Chinese nostalgia classics, like BBQ spareribs, scallion pancakes and shrimp lo mein, are served with style at this classy Chinese newcomer whose roots in St. James go back more than two decades.
Lunch, Monday to Saturday, 11 a.m. to 3:30 p.m.; dinner, Monday to Thursday, 11 a.m. to 10 p.m., Friday and Saturday, 11 a.m. to 11 p.m., Sunday, noon to 10 p.m.
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It's Sunday night and every high-backed leather chair in the formal-contemporary dining room of Golden Dynasty is occupied. Clearly, people are hungry for such old-fashioned Chinese-American comforts as spareribs, scallion pancakes and lo mein. Now, St. James has a restaurant that knows just how to dish them up.
The new place shares history -- and partial ownership -- with Lotus East, a predecessor that once occupied the now-renovated site. Co-owner Eddie Lui, formerly a partner at Lotus East, greets customers from 20 years ago, along with total newcomers. For everyone, there's gracious, efficient service, with dishes delivered by rolling carts.
Sweet corn soup with crab meat and chicken is meant to serve two but can easily feed five or six. Streaked with egg white, it makes for a satisfying starter. At lunch, hot and sour soup has the appropriate tang, but wonton soup needs help from the salt shaker.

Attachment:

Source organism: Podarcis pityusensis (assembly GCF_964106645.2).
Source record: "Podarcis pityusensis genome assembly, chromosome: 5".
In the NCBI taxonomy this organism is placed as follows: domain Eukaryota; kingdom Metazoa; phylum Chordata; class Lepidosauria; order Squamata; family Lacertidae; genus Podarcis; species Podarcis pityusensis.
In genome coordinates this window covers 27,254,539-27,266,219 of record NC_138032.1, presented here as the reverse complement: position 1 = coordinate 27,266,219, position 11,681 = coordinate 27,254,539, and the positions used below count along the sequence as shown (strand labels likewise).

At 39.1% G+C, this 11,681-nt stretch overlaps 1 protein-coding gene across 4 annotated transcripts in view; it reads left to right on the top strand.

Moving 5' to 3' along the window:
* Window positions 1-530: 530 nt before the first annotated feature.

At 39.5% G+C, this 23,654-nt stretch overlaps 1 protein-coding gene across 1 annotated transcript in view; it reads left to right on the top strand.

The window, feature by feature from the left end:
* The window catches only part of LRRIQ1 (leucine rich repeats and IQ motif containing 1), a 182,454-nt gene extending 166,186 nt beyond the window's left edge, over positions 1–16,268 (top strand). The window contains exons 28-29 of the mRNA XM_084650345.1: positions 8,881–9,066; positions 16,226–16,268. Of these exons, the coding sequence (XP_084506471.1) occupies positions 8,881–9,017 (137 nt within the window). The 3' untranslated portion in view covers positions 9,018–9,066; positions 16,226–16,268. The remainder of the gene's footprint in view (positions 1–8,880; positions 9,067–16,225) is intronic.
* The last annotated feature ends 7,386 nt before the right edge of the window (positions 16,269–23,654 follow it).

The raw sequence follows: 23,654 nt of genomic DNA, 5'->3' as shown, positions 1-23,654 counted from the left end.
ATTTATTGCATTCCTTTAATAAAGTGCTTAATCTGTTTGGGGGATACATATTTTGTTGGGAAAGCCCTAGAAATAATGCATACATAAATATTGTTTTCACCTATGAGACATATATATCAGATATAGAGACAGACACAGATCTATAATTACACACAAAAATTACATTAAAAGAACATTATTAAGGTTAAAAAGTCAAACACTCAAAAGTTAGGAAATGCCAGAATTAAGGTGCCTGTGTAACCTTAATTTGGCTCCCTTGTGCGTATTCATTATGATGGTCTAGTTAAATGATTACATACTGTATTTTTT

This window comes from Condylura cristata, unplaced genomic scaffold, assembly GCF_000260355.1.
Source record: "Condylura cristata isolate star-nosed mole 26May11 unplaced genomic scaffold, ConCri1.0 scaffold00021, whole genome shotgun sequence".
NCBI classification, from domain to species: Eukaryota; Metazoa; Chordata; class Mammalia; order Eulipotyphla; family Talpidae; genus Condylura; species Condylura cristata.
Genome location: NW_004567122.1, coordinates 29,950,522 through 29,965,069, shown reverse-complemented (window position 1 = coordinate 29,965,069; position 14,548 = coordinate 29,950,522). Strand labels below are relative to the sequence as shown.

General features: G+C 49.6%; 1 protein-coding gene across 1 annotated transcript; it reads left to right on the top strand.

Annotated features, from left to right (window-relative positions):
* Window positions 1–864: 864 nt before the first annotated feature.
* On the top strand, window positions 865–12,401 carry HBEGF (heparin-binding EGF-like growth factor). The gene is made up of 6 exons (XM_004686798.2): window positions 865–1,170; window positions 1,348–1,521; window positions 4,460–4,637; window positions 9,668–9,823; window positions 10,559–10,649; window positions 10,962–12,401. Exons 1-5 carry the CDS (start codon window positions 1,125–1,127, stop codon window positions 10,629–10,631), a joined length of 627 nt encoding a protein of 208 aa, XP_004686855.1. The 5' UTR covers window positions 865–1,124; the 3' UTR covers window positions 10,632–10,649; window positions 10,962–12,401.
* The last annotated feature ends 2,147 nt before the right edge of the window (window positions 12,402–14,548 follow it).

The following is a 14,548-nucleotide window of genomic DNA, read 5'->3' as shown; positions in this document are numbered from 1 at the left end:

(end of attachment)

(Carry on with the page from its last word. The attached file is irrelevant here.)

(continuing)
It's worth getting messy from a session with the restaurant's meaty, sticky spareribs, every bite filled with nuance and nostalgia. Scallion pancakes are crisp; steamed crystal shrimp dumplings delicate. And cold noodles with sesame sauce come up rich with peanut flavor.
Although a truly authentic version of diced chicken with hot pepper and peanuts (kung pao chicken) would feature dark instead of white meat, the kitchen knows how to cook white meat chicken so it's moist and flavorful. And if the hot and spicy shredded beef looks sliced rather than shredded, at least it's ultra-tender, stir-fried with julienne carrot and celery and packing a slyly fiery wallop. A milder choice is shrimp with cashew nuts -- fresh, bright and riddled with crunch. Ideal for everyone at the table to share: Shrimp lo mein and/or beef chow fun. And baby bok choy sauteed with garlic for a pop of green.
A server offers steak knives with plum duck, roasted and glazed with a sweet (but not too-sweet) plum sauce. Whether you use Western or Eastern utensils matters less than getting your fair share of that crisp-skinned delectable bird.
Finish as you did when you were a kid -- with ice cream and a fortune cookie.